Intelligence agencies often retrieve information from multiple sources to anticipate and counter terrorist attacks. Often difficulties of organizing this information arise when dealing with large quantities of dynamically changing information. Interactive visuals tools allow for effectively analyzing data and providing faster insight. Post Cold War centralized terrorist organizations have been replaced by decentralized terrorist cells that continually reinvent threats. In this case, visual analytics in intelligence is extremely useful for identifying behaviors of terrorist groups. For example, some of the advantages of using visual tools to study behaviors of a network of individuals include identifying key players of the complex network, identify emerging themes, indicate geo-spatial relationships, and show correlations across multiple parameters.
During intelligence analysis, raw information processed through multiple stages is transformed into actionable intelligence. According to the authors, processing a large amount of raw material requires the use of visual tools to track the transformation. Both evolving and complete analysis should involve a review of the analytic process including tracking the sources of data and their reliability, reviewing background knowledge of the scenario in question, and analysts assumptions. Also known as provenance information, information that is traceable is valuable when assessing the plausibility of conclusions. Also a framework of permission management can be applied to visual tools in an effort to manage transparency among analysis with differing security clearances. The authors’ approach to traceability includes three categories; data level, analysis products, and reasoning products. The framework is based on products present in any analytic workflow. However, a number of challenges exist in tracing provenance during intelligence analysis. The authors suggest another framework called provenance reasoning workspace that comprise of three spaces to reduce these challenges. The spaces include a data space, a computation space, and a reasoning space.
Although this article was short, it was not an easy read. The article had a few sentence fragments and run on sentences. I had to read some sentences a number of times to understand the content. The authors focus was on using visual tools to keep track of the process of collecting information to analyzing intelligence as oppose to using it as a tool that enhances the presentation of the final product to the decision makers. Most of the article focused on providing advantages of using visual tools to trace the transformation of information to intelligence followed by frameworks. The information on the article needed to be explained in more than two pages. The authors’ framework for tracing the transformation of information into intelligence is not very descriptive. An example or a methodology section testing the frameworks may have shown the applicability of the frameworks.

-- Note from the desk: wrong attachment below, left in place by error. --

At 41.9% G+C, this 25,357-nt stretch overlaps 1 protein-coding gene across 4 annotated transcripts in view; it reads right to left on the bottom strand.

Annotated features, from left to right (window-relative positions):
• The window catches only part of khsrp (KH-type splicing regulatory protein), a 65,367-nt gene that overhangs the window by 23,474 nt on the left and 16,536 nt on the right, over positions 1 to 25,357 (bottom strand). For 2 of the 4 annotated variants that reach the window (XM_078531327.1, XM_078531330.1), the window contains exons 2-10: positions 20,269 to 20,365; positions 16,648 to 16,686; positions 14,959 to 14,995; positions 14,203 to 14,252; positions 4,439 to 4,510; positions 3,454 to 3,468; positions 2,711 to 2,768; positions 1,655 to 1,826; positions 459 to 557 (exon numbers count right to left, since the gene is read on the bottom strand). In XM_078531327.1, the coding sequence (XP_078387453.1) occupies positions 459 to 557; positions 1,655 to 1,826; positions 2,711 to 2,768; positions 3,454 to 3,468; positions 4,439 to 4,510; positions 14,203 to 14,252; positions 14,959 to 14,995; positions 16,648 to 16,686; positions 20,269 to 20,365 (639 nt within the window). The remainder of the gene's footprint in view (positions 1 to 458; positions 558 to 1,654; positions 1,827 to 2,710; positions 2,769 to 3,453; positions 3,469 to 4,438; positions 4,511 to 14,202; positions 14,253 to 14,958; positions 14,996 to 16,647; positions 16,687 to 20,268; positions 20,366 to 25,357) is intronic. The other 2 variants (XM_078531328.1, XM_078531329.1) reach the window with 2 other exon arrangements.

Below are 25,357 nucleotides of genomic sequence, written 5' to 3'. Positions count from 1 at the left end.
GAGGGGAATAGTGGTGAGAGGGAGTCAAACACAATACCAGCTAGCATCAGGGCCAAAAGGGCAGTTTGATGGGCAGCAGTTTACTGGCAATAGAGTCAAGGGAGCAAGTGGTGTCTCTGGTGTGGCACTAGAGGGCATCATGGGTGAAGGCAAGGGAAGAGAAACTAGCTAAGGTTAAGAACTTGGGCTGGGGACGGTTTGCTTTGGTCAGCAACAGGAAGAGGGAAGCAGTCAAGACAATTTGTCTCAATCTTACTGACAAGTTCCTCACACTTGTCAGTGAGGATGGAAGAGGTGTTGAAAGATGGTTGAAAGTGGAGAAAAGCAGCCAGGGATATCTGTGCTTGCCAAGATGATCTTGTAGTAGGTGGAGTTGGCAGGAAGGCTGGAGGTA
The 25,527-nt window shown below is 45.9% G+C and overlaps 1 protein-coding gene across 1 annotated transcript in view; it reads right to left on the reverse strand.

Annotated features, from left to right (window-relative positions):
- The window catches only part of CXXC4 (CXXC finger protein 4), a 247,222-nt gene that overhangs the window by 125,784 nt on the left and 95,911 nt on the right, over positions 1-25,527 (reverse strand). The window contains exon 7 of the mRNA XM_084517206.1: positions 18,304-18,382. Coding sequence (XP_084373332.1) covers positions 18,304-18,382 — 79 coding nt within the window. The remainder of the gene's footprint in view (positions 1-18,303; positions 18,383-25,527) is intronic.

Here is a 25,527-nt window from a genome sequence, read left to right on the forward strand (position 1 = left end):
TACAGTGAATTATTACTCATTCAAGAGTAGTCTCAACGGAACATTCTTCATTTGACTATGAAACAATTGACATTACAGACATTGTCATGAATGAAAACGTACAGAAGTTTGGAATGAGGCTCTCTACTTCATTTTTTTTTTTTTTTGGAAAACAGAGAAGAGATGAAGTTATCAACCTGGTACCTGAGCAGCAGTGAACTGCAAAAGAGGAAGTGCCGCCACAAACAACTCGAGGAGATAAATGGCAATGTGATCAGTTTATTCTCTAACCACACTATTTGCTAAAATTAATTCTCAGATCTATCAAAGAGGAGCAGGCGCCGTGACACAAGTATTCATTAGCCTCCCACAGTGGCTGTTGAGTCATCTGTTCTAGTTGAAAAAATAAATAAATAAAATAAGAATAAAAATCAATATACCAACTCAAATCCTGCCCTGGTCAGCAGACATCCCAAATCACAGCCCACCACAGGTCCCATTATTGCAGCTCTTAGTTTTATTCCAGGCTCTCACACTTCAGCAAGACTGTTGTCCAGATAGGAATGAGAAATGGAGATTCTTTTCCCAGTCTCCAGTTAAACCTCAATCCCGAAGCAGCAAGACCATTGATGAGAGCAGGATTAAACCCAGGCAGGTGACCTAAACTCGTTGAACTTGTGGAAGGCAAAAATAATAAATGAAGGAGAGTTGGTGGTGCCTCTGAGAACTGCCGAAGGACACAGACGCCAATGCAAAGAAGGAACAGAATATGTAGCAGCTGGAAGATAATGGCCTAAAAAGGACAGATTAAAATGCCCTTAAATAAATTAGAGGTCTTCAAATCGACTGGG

This reminds me of the article that I summarized about decision trees. Decision tress may not trace the process of gathering and analyzing intelligence, but it is a tool that can visually organize data for the analyst’s use rather than the decision maker’s. The authors’ frameworks are prone to similar challenges of incorporating decision trees to intelligence process. Similar to decision trees and contrary to the authors’ view, the provenance frameworks may not be able to handle complex scenarios. It seems quite tedious and requires the use of two different frameworks. Organizing data at each phase will require the use of multiple tools. It also requires the analysts to update each step when incorporating new evidence. I’m unsure of the benefit of tracing the process of creating intelligence from the beginning to the end in a visual manner.
Wong, W., Xu, K., & Attfield, S. (n.d.). Provenance for intelligence analysis using visual analytics.
Retrieved from http://eprints.mdx.ac.uk/8415/1/intelligence-analysis-provenance1.pdf